… has temporarily shut down 470 cash dispensers with immediate effect. This emergency measure is needed in view of the growing number of violent ATM explosive attacks. All cash has been removed from the machines. The past few months have seen a sharp rise in violent ATM explosive attacks, particularly targeting a certain type of cash dispenser used by ABN AMRO.

The move won’t leave ABN AMRO customers entirely ATM-less, however, for only about half of its ATMs are of that “certain type.” The press release continues, “At another 400 locations, ABN AMRO has different types of cash dispensers. These will remain open for use.”

Meanwhile, other Dutch banks, preferring not to tempt explosive fate, are emptying and shutting down ATMs between 11pm and 7am. On December 19, Finextra reported that:

… the operator of the Dutch banking sector’s joint ATM network says the overnight shutdown will take effect immediately. The firm will also move any cashpoints that pose an elevated risk to nearby residents and place them in safer locations. The company is working with De Nederlandsche Bank and the police to implement new measures which will render banknotes worthless if stolen by raiders.

Also:

Over 70 people have been arrested so far this year in connection with ATM bomb attacks by special ATM Raids Units set up by the Dutch police force.

“Digital security is an arms race,” I wrote in this blog in August of 2017:

Each time the good guys come up with a new way to foil hackers, the hackers simply busy themselves defeating it. I don’t expect the arms race to end anytime soon, if ever. Not even chip cards will do away with fraud, although chip use in Canada and other countries has reduced it.

What I seem to have overlooked at the time was that, for criminals who prefer not to trouble themselves with technology, there’s always dynamite.

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(TBT) New Year’s resolutions: the most popular, the most broken

 

TBT 2

Originally posted December, 29, 2016 

The New Year is nearly upon us. I need hardly point out that, for a lot of us, that means making and promptly breaking one or more resolutions.

For a bland definition of the ubiquitous New Year’s Resolution, look no further than Merriam-Webster:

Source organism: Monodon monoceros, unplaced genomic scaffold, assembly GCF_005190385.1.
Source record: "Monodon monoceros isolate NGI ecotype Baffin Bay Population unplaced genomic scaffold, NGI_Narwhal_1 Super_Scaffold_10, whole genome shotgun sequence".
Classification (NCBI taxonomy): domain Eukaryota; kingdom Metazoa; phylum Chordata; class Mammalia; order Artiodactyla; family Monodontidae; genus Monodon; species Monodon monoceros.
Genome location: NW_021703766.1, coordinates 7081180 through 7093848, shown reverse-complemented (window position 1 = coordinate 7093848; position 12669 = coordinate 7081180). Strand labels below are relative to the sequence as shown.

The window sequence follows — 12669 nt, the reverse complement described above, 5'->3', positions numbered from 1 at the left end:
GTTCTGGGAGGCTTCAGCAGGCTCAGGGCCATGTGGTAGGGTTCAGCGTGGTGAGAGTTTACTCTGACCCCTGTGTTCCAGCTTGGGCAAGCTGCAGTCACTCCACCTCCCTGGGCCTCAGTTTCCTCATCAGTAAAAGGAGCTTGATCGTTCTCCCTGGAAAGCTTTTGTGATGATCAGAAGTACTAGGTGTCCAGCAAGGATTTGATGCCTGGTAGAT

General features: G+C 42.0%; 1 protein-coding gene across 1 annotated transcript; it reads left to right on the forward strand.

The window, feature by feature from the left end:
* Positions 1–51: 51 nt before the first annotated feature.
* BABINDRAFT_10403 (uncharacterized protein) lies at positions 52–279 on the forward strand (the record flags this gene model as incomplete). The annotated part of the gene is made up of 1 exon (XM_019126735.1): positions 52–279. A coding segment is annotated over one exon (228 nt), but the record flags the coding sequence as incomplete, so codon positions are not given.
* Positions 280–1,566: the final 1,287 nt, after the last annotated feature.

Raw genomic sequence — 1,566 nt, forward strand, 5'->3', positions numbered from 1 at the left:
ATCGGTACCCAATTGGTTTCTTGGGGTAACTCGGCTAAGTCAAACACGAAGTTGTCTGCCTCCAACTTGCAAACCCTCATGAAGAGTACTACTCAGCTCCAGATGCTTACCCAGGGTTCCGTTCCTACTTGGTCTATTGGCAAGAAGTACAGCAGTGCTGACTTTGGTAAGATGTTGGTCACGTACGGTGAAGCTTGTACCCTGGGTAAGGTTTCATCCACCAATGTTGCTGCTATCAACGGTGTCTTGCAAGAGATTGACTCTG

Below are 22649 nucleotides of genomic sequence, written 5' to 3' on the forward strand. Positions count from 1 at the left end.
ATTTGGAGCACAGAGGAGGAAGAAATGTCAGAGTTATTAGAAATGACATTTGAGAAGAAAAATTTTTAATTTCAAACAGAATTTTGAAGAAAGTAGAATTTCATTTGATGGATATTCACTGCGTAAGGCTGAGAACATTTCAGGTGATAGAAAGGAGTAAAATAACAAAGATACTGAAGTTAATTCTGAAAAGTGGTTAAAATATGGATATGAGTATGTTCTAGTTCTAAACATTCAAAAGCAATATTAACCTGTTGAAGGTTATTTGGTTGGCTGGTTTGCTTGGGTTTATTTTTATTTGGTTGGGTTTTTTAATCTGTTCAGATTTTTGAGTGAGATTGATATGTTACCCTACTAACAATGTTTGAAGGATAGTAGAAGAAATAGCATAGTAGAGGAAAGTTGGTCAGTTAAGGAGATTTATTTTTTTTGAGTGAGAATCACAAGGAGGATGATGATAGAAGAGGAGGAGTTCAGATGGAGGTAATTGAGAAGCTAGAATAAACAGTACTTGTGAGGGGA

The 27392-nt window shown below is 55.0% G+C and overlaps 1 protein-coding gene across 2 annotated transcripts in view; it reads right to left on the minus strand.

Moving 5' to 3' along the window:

A promise to do something differently in the new year.

For something a bit more entertaining as well as sardonic, the oft-NSFW (consider that warning should you be tempted to click to it) Urban Dictionary offers these (I replaced a couple of NSFW words with bracketed, SFW euphemisms):

The things you promise yourself you will do over the year, but quit after the first 2 weeks.

An assessment of, and often delusional attempt to correct, one’s shortcomings … Given the arbitrary nature of the date and the sudden change of lifestyle demanded by most resolutions, it should not be surprising that most resolutions are abandoned by the start of the next year.

The [malarkey] that people say they will [accomplish] when they are hammered 10 minutes before the New Year comes. Most of this is forgotten by the 3rd of January.

The tradition of using the start of a new year for making resolutions dates back at least to ancient Babylonian times. According to History.com,

The ancient Babylonians are said to have been the first to make New Year’s resolutions, some 4,000 years ago. … During a massive 12-day religious festival known as Akitu, the Babylonians crowned a new king or reaffirmed their loyalty to the reigning king … If the Babylonians kept to their word, their (pagan) gods would bestow favor on them for the coming year. If not, they would fall out of the gods’ favor—a place no one wanted to be.

Popular resolutions today

A number of organizations conduct annual surveys of popular New Year’s Resolutions. GOBankingRates offered respondents a choice of seven. The choice “none of the above” had a decent showing at 30 percent, but “Enjoy life to the fullest” took nearly half the vote with 45.7 percent. Perhaps that shouldn’t be surprising. “Enjoy life to the fullest” is just vague enough to make success easy to claim. Or not.

“Enjoy life to the fullest” also found its way into an annual survey conducted by Nielsen, the company known since humankind walked upright for collecting and reporting TV ratings. Here are the first three of Nielsen’s top ten:

1. Stay fit and healthy (37 percent)

2. Lose weight (32 percent)

3. Enjoy life to the fullest (28 percent)

It wouldn’t be unreasonable to lump 1 and 2 together. TIME does just that in its survey of top broken resolutions, where “Lose weight and get fit” takes first place.

Making a resolution you might actually keep

A cynic might aver that the point of New Year’s Resolutions is not to keep them but only to make them and then be done with them. Fair enough.